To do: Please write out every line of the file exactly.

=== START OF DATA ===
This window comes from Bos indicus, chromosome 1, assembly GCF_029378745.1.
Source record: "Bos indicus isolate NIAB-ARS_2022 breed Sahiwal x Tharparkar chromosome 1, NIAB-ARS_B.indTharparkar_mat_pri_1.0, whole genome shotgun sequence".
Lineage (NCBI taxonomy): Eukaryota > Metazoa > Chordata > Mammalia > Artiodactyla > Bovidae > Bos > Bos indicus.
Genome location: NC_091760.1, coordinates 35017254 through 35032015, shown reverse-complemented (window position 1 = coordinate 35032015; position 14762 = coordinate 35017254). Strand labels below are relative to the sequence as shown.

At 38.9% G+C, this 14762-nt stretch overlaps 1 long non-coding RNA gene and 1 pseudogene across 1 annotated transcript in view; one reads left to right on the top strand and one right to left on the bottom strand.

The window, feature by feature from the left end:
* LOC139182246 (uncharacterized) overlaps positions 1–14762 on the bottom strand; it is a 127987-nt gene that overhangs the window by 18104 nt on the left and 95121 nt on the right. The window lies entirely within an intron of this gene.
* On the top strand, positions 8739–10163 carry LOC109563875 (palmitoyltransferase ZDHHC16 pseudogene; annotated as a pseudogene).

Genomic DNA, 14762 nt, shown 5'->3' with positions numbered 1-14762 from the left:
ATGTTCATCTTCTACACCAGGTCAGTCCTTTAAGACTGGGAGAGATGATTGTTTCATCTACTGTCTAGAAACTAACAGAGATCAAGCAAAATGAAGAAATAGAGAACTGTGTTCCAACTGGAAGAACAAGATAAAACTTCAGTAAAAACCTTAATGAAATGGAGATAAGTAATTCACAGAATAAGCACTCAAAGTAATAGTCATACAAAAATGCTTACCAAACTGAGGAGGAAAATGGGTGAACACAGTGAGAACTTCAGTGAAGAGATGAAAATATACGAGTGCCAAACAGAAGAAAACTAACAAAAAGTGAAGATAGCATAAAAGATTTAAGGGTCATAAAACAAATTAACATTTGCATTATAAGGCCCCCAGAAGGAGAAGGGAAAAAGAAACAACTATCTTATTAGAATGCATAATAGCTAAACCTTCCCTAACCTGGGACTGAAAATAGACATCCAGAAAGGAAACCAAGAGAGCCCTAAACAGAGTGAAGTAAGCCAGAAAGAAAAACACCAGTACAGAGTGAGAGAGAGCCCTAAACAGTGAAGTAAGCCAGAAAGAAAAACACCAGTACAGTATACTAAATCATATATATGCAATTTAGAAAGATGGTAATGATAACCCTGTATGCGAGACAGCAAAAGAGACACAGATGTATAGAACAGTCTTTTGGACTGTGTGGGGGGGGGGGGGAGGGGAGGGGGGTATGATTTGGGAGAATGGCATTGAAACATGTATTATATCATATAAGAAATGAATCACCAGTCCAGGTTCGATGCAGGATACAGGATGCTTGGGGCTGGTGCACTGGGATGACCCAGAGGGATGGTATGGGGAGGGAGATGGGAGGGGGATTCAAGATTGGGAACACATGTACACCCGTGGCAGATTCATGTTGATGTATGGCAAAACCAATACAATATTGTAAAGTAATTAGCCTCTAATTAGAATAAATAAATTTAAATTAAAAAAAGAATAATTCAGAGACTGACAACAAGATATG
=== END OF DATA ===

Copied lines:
This window comes from Bos indicus, chromosome 1, assembly GCF_029378745.1.
Source record: "Bos indicus isolate NIAB-ARS_2022 breed Sahiwal x Tharparkar chromosome 1, NIAB-ARS_B.indTharparkar_mat_pri_1.0, whole genome shotgun sequence".
Lineage (NCBI taxonomy): Eukaryota > Metazoa > Chordata > Mammalia > Artiodactyla > Bovidae > Bos > Bos indicus.
Genome location: NC_091760.1, coordinates 35017254 through 35032015, shown reverse-complemented (window position 1 = coordinate 35032015; position 14762 = coordinate 35017254). Strand labels below are relative to the sequence as shown.

At 38.9% G+C, this 14762-nt stretch overlaps 1 long non-coding RNA gene and 1 pseudogene across 1 annotated transcript in view; one reads left to right on the top strand and one right to left on the bottom strand.

The window, feature by feature from the left end:
* LOC139182246 (uncharacterized) overlaps positions 1–14762 on the bottom strand; it is a 127987-nt gene that overhangs the window by 18104 nt on the left and 95121 nt on the right. The window lies entirely within an intron of this gene.
* On the top strand, positions 8739–10163 carry LOC109563875 (palmitoyltransferase ZDHHC16 pseudogene; annotated as a pseudogene).

Genomic DNA, 14762 nt, shown 5'->3' with positions numbered 1-14762 from the left:
ATGTTCATCTTCTACACCAGGTCAGTCCTTTAAGACTGGGAGAGATGATTGTTTCATCTACTGTCTAGAAACTAACAGAGATCAAGCAAAATGAAGAAATAGAGAACTGTGTTCCAACTGGAAGAACAAGATAAAACTTCAGTAAAAACCTTAATGAAATGGAGATAAGTAATTCACAGAATAAGCACTCAAAGTAATAGTCATACAAAAATGCTTACCAAACTGAGGAGGAAAATGGGTGAACACAGTGAGAACTTCAGTGAAGAGATGAAAATATACGAGTGCCAAACAGAAGAAAACTAACAAAAAGTGAAGATAGCATAAAAGATTTAAGGGTCATAAAACAAATTAACATTTGCATTATAAGGCCCCCAGAAGGAGAAGGGAAAAAGAAACAACTATCTTATTAGAATGCATAATAGCTAAACCTTCCCTAACCTGGGACTGAAAATAGACATCCAGAAAGGAAACCAAGAGAGCCCTAAACAGAGTGAAGTAAGCCAGAAAGAAAAACACCAGTACAGAGTGAGAGAGAGCCCTAAACAGTGAAGTAAGCCAGAAAGAAAAACACCAGTACAGTATACTAAATCATATATATGCAATTTAGAAAGATGGTAATGATAACCCTGTATGCGAGACAGCAAAAGAGACACAGATGTATAGAACAGTCTTTTGGACTGTGTGGGGGGGGGGGGGAGGGGAGGGGGGTATGATTTGGGAGAATGGCATTGAAACATGTATTATATCATATAAGAAATGAATCACCAGTCCAGGTTCGATGCAGGATACAGGATGCTTGGGGCTGGTGCACTGGGATGACCCAGAGGGATGGTATGGGGAGGGAGATGGGAGGGGGATTCAAGATTGGGAACACATGTACACCCGTGGCAGATTCATGTTGATGTATGGCAAAACCAATACAATATTGTAAAGTAATTAGCCTCTAATTAGAATAAATAAATTTAAATTAAAAAAAGAATAATTCAGAGACTGACAACAAGATATG